Search Images Maps Play YouTube News Gmail Drive More »
Sign in
Screen reader users: click this link for accessible mode. Accessible mode has the same essential features but works better with your reader.


  1. Advanced Patent Search
Publication numberUS1875821 A
Publication typeGrant
Publication dateSep 6, 1932
Filing dateSep 12, 1930
Priority dateSep 12, 1930
Publication numberUS 1875821 A, US 1875821A, US-A-1875821, US1875821 A, US1875821A
InventorsNazare Francois
Original AssigneeAromel Corp
Export CitationBiBTeX, EndNote, RefMan
External Links: USPTO, USPTO Assignment, Espacenet
US 1875821 A
Previous page
Next page
Description  (OCR text may contain errors)

Sept. 6, 1932. F. NAZARE ATOMI ZER Filed Sept. 12. 1930 QRNEY,

Patented 6; 19'32l` IUNITED STATES PATENT lol-l-AlcE I' FRANCOIS Nazann, or NEW xonx, N. LnssIGNon rro Anouar. conrona'rIoN, or' Naw Your, N. Y., .a conromTroN or' NEW vom:`

.ATOHIZER 4 Application med Septemberlf, 1930, Serial No. 481,397.

My invention relates to anew and improved atomizer.

One of the objects of my invention 'is to `roduce a new and improved portable atom- (5 1zer which can be made in a relatively small size and which can be used for atomizing and dispensing perfume.

Another object of my invention isto provide a simple, compact, and ornamental boudoir device which can be used, instead ofthe well known bulb-type atomizers which have heretofore been utilized.

' Another object of my invention is to provide an atomizer which shall include a small container having compressed gas therein so that it is merely necessary :for` the user to loperate a valve in order to lcause the perfume or otherliquid to be atomized. v

A fourth object is to arrange the compressed gas container in such manner that' any danger resulting from excessive high pressure through high temperature limparted to it from the outside or from accidents of a mechanical nature is minimized.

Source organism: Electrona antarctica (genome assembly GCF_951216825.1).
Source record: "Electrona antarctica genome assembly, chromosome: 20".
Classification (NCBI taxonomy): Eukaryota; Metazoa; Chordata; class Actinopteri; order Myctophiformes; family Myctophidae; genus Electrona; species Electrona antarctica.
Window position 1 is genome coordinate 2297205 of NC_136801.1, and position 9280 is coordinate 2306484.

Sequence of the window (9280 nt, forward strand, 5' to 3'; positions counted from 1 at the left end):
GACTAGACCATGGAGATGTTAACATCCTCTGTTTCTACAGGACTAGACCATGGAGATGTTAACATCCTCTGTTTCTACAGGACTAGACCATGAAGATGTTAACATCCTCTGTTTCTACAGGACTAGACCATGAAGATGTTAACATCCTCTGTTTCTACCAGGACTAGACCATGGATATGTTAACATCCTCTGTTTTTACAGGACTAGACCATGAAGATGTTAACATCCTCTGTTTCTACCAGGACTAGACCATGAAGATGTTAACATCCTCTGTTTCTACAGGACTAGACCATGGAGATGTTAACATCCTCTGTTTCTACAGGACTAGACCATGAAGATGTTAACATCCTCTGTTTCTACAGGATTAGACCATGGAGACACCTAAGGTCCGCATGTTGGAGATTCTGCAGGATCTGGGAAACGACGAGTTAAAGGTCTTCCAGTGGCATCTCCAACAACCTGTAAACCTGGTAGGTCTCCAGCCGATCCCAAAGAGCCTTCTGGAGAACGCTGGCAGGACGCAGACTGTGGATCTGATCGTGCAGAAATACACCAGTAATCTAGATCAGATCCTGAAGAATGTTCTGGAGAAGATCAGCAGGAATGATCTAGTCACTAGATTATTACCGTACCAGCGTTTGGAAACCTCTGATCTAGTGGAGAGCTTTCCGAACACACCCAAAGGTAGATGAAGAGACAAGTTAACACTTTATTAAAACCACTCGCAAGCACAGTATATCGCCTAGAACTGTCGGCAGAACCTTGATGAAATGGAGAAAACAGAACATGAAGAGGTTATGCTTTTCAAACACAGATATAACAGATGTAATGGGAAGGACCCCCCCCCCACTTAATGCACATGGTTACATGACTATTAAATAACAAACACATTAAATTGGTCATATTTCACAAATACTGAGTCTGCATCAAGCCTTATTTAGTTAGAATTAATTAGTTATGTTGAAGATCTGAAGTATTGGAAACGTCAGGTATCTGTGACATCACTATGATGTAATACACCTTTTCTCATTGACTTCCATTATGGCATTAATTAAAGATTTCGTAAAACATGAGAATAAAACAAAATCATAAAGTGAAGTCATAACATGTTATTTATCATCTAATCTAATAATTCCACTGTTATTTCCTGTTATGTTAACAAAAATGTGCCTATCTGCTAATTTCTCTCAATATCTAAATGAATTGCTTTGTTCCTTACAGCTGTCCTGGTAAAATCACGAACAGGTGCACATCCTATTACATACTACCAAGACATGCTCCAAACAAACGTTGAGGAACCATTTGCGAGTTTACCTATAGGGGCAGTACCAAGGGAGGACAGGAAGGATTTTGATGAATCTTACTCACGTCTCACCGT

Other objects of my invention will be set forth in the following description and drawing which illustrates a preferred embodiment thereof, it being understood that the above general statement of the ob] ects of my invention is intended merely to generally explain the same and not to limit it in any manner.

Fig. 1 is a vertical sectional view vwith the operating valve in the closedfposition. Fig. 2 is a sectional view on the line 2-2 of Fig. 1.

Fig. 3 is a sectional view on the line 3- of Fig. 1'.

Fig. 4 is a detail sectional view showing the operating valve in the open position. The device comprises a container 1 which is madeof any suitable metal, and having a bottom 2 which has the shape shown in Fig. 1. The bottom 2 can be connected to the bottom of the container 1 by soldering or any other suitable means. The container 1 can be filled with perfume or any other suitable liquid,l

adjacent surface of the bottom 2.

.A bushing 5 is soldered or 'otherwise suitably secure in a liquid-tight manner, and the interior wall of this bushing 5 is suitably7 threaded. The top of the bushing 5 projects slightly above t e convex to of the ody portion 1. A plug 6 is provi ed with a downwardly projecting externally thread ed ortion so that it can be connected to the' ushing 5, as shown in Fig. 1. A sealing gasket G 1s provided in order to provide a gas-tight and liquid-tight t. The gasket is located in an under-cut groove, so that it is not visible when the parts of the device are assembled, as the gasket would detract from the ornamental appearance of the device. The plugl 6 is provided with a holding cylin'- der which can be connected thereto by means of soldering, a drive t or an other suitable means. The outlet tube 3 is a so connected to the interior of the plug 6 by means of soldering or any other suitable means. However, I refer to provide a recess in av suitable portion of the interior wall of the plug 6 in which the 'corresponding part of the tube 3 can be. located, so that its upright branch does not project beyond the corre` sponding art of the interior surface of the' plug 6. ence, when the cylinder 7 is secured in position, italso serves to retain the tube in osition.

The hol 'ng member 7 is made of'suitable resilient metal, and it is provided with a plurality of slots 8 so that it is suiiciently resilient in'order to retain the c linder 9, in l which the compressed gas, suc

as carbon dloxide or other sultable lnert gas,'1s contained. This carbon dioxide is contained under high pressure, as high as two hundred and fifty pounds per s uare inch.` While I do not'wish-to exclu e the-use of compressed air, I prefer to use an inert gas which is free from oxygen.